In some embodiments, magnetic substance 140 in gaps 122 and 124 decreases the number of windings around core structures 112 and 114 that are needed to achieve a particular force. Device designs with fewer coil windings reduce the volume and mass requirements for the coils, and as a result, may also reduce the manufacturing cost of the devices while increasing reliability.

In some embodiments, magnetic substance 140 improves the mechanical dampening of the movement of arma ture 104 by physically opposing the motion of the armature 104. This dampening effect may result in a flatter, more linear force response as a function of excitation frequency. Thus, the amount of feree applied to armature 104 per ampere of excitation current is relatively consistent over a range of frequencies of the excitation current.

In some embodiments, magnetic substance 140 provides gap equalization for gaps 122 and 124, or centralization of armature 104 within these gaps. For instance, magnetic substance 140 may be deformabie, such that it may be compressed when armature 104 is forced towards a core structure 112 or 114. However, magnetic substance 140 may return to a pre-determined shape with pre-determined dimensions when the force is removed. Thus, magnetic substance 140 may be used to center armature 140 between core structures 112 and 1 14. in some embodiments, magnetic substance 140 is in a compressed positive pressure state, even when gap 122 or 124 is at its maximum width. Thus, magnetic substance 140 fills gaps 122 and 124, either partially or entirely, at all times, along the entire range of motion of armature 104. In these embodiments, the opposing forces of compressed magnetic substance 140 may also center armature 104 between core structures 112 and 114.

In some embodiments, magnetic substance 140 reduces electrical losses due to fringing flux in the dynamic gap region between magnetic poles. Typically, magnetic circuits are prone to flux leakage problems, as magnetic flux is very pervasive when it encounters a reluctance discontinuity along its magnetic path. The flux that leaks from its intended path in this manner is termed fringing flux, and is the most pervasive for large air-filled gaps. The fraction of total gap induced fringing flux can be estimated using the following equation:

Fringing Flux =

where G is the mean magnetic path length, l a is the length of the gap, and A c is cross sectional area of the magnetic material. In an example variable reluctance device where lg is 0.025 cm, G is 16 cm, and A c is 4 cm', the nominal fringing flux is approximately 7.4%, with up to 10.4% flux lost to fringing at maximum mechanical displacement. Flux that escapes the intended magnetic path is free to impinge on other magnetic structures and conductive surfaces, inducing undesirable eddy currents. Fringing flux thus induces undesirable force vector components on the device's moving elements. The preferred flux direction is normal to the pole faces that form the gap. As illustrated in Figure 4A, the preferred flux direction is along the x-axis. However, as the fringing flux expands outward from its intended magnetic path, it takes orthogonal components failing in both the y-axis and z-axis directions. As a result, undesirable response modes are generated by the device. When permeable material is introduced within the gap, the magnetic flux becomes much more contained. For example, in an embodiment where the relative permeability of the magnetic substance is more than 10 times that of free space, much less flux falls outside of its intended path, as illustrated in Figure 4B. Thus, in some embodiments, magnetic substance 140 reduces orthogonal force components resulting from fringing flux in the magnetic pole region, thereby reducing its negative effects upon the oscillatoiy motion of the armature 104 as it oscillates between core structures 112 and 114. In some embodiments, magnetic substance 140 provides mechanical dampening of force components that oppose the device's oscillatory mo vement performance. For example, magnetic substance 140 may reduce orthogonal forces or shear forces, such as those that arise when magnetic substance 140 is under compression. In addition, as devices with high-Q factor mechanical resonances may be problematic when generating a controlled response over a range of frequencies, dampening may be desirable in certain other circumstances, for instance to ensure that the oscillatory motion of armature 104 is rapidly ceased when excitation current is removed from windings 132 and 134. Hence, dampening may also reduce unwanted resonant behavior of device 100. Thus, in some embodiments, magnetic substance 140 may be selected based on physical parameters that to provide specific mechanical dampening properties to device 100. For instance, the elasticity or the hardness of the substance 140 may be selected to supplement the resistive forces of the mechanical spring 126 of device 100.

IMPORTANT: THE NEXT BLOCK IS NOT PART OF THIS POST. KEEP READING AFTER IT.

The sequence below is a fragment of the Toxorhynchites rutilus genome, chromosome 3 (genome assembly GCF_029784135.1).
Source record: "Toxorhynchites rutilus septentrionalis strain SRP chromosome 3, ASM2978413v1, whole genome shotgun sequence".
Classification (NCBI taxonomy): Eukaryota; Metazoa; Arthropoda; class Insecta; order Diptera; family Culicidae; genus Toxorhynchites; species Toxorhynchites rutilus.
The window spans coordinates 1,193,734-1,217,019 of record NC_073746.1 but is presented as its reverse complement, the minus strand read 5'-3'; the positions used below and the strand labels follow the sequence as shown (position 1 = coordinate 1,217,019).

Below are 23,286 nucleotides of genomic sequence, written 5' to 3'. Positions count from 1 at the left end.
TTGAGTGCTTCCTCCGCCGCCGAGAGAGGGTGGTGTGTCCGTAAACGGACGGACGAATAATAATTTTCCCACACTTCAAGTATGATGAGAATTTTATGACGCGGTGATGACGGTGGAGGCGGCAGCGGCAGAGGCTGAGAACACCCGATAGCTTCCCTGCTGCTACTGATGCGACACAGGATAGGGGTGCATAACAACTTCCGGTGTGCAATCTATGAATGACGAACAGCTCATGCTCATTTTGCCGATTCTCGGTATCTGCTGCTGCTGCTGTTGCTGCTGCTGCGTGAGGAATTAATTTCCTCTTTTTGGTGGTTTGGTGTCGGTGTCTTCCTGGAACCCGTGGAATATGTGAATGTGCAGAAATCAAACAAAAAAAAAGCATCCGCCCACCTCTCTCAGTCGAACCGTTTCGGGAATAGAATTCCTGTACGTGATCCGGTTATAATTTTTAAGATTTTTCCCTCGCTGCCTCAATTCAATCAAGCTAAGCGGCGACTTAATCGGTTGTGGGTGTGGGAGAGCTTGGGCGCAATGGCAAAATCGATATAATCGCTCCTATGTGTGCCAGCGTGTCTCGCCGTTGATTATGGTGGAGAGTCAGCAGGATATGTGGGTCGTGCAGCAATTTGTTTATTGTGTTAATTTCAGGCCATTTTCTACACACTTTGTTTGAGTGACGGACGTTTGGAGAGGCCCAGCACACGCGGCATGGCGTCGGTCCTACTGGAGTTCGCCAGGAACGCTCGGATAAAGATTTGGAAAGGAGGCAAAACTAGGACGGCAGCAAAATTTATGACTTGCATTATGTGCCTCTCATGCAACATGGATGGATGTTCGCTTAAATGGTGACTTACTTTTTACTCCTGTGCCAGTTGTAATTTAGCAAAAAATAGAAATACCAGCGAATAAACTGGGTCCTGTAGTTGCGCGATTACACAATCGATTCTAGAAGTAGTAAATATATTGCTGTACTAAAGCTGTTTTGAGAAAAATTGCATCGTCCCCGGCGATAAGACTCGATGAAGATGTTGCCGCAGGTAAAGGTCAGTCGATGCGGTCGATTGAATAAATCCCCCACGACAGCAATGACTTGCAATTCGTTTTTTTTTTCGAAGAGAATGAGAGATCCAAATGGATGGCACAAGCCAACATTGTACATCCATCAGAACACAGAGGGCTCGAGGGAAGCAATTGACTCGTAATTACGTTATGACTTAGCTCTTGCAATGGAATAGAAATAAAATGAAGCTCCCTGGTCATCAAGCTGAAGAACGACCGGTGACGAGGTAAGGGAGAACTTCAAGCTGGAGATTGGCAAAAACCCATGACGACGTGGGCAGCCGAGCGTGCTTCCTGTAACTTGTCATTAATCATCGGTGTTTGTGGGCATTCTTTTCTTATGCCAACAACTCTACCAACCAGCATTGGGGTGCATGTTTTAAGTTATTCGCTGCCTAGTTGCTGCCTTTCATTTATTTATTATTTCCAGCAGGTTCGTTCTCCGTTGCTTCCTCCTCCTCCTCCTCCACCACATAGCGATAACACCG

In some embodiments, magnetic substance 140 reduces the device's dependence on spring 126 when an elastic gap material is selected, such that armature 104 is resiliently centered by both magnetic substance 140 and the spring 126. In some embodiments, spring 126 is removed entirely, and armature 104 is resiliently centered between core structures 112 and 1 14 entirely by magnetic substance 140.

As magnetic substance 140 is not infinitely compressible, in some embodiments, magnetic substance 140 provides a physical separation between armature 104 and core structures 112 and 1 14, thereby eliminating discontinuities in the magnetic circuit that would occur if armature 104 contacts either core structure 112 or 114. Thus, gap regions 122 and 124 are preserved during operation of device 100, ensuring the continued operation of device 100. Similarly, the physical separation provided by magnetic substance 140 ensures that armature 104 will not contact either core structure 112 and 114, thereby preventing damage that arises from physical contact between components.